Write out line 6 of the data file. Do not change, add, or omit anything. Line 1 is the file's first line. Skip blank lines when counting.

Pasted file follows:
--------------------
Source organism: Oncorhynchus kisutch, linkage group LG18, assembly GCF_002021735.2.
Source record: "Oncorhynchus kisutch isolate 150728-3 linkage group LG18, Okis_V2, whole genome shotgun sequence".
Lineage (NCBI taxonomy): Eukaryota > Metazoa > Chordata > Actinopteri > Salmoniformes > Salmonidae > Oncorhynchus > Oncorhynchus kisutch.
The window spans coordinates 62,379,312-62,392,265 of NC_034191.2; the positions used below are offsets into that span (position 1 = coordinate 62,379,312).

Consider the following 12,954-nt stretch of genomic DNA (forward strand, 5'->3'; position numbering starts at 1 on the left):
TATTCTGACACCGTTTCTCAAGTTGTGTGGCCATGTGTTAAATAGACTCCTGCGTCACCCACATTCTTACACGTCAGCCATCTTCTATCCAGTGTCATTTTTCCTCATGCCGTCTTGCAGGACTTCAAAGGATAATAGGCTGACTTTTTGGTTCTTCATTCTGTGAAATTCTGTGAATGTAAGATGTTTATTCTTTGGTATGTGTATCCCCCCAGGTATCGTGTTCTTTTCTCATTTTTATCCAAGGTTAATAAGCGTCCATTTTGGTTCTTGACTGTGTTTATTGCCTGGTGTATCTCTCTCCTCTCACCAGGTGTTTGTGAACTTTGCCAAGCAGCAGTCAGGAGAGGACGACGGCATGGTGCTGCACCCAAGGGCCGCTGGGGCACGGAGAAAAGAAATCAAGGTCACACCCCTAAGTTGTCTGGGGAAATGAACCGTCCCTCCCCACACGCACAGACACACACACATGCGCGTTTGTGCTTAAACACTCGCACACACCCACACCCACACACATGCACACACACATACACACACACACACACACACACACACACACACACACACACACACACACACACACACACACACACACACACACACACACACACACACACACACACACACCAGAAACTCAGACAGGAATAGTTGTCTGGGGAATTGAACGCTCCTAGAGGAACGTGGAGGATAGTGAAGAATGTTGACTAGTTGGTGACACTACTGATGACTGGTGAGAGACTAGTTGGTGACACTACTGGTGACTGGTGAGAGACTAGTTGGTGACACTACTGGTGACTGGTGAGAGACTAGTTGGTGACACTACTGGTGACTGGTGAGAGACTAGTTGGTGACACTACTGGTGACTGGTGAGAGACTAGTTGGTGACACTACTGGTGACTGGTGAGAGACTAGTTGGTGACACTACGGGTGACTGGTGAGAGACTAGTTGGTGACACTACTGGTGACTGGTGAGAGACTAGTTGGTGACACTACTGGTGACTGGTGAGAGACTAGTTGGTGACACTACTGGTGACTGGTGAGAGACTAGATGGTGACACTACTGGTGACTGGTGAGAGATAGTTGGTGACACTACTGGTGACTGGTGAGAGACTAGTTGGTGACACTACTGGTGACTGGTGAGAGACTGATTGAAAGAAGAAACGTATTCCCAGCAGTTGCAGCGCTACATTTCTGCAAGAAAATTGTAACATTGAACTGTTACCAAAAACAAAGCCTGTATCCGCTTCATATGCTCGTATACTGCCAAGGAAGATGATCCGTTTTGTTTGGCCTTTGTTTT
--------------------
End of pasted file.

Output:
TATTCTGACACCGTTTCTCAAGTTGTGTGGCCATGTGTTAAATAGACTCCTGCGTCACCCACATTCTTACACGTCAGCCATCTTCTATCCAGTGTCATTTTTCCTCATGCCGTCTTGCAGGACTTCAAAGGATAATAGGCTGACTTTTTGGTTCTTCATTCTGTGAAATTCTGTGAATGTAAGATGTTTATTCTTTGGTATGTGTATCCCCCCAGGTATCGTGTTCTTTTCTCATTTTTATCCAAGGTTAATAAGCGTCCATTTTGGTTCTTGACTGTGTTTATTGCCTGGTGTATCTCTCTCCTCTCACCAGGTGTTTGTGAACTTTGCCAAGCAGCAGTCAGGAGAGGACGACGGCATGGTGCTGCACCCAAGGGCCGCTGGGGCACGGAGAAAAGAAATCAAGGTCACACCCCTAAGTTGTCTGGGGAAATGAACCGTCCCTCCCCACACGCACAGACACACACACATGCGCGTTTGTGCTTAAACACTCGCACACACCCACACCCACACACATGCACACACACATACACACACACACACACACACACACACACACACACACACACACACACACACACACACACACACACACACACACACACACACACACACACACACACACACCAGAAACTCAGACAGGAATAGTTGTCTGGGGAATTGAACGCTCCTAGAGGAACGTGGAGGATAGTGAAGAATGTTGACTAGTTGGTGACACTACTGATGACTGGTGAGAGACTAGTTGGTGACACTACTGGTGACTGGTGAGAGACTAGTTGGTGACACTACTGGTGACTGGTGAGAGACTAGTTGGTGACACTACTGGTGACTGGTGAGAGACTAGTTGGTGACACTACTGGTGACTGGTGAGAGACTAGTTGGTGACACTACTGGTGACTGGTGAGAGACTAGTTGGTGACACTACGGGTGACTGGTGAGAGACTAGTTGGTGACACTACTGGTGACTGGTGAGAGACTAGTTGGTGACACTACTGGTGACTGGTGAGAGACTAGTTGGTGACACTACTGGTGACTGGTGAGAGACTAGATGGTGACACTACTGGTGACTGGTGAGAGATAGTTGGTGACACTACTGGTGACTGGTGAGAGACTAGTTGGTGACACTACTGGTGACTGGTGAGAGACTGATTGAAAGAAGAAACGTATTCCCAGCAGTTGCAGCGCTACATTTCTGCAAGAAAATTGTAACATTGAACTGTTACCAAAAACAAAGCCTGTATCCGCTTCATATGCTCGTATACTGCCAAGGAAGATGATCCGTTTTGTTTGGCCTTTGTTTT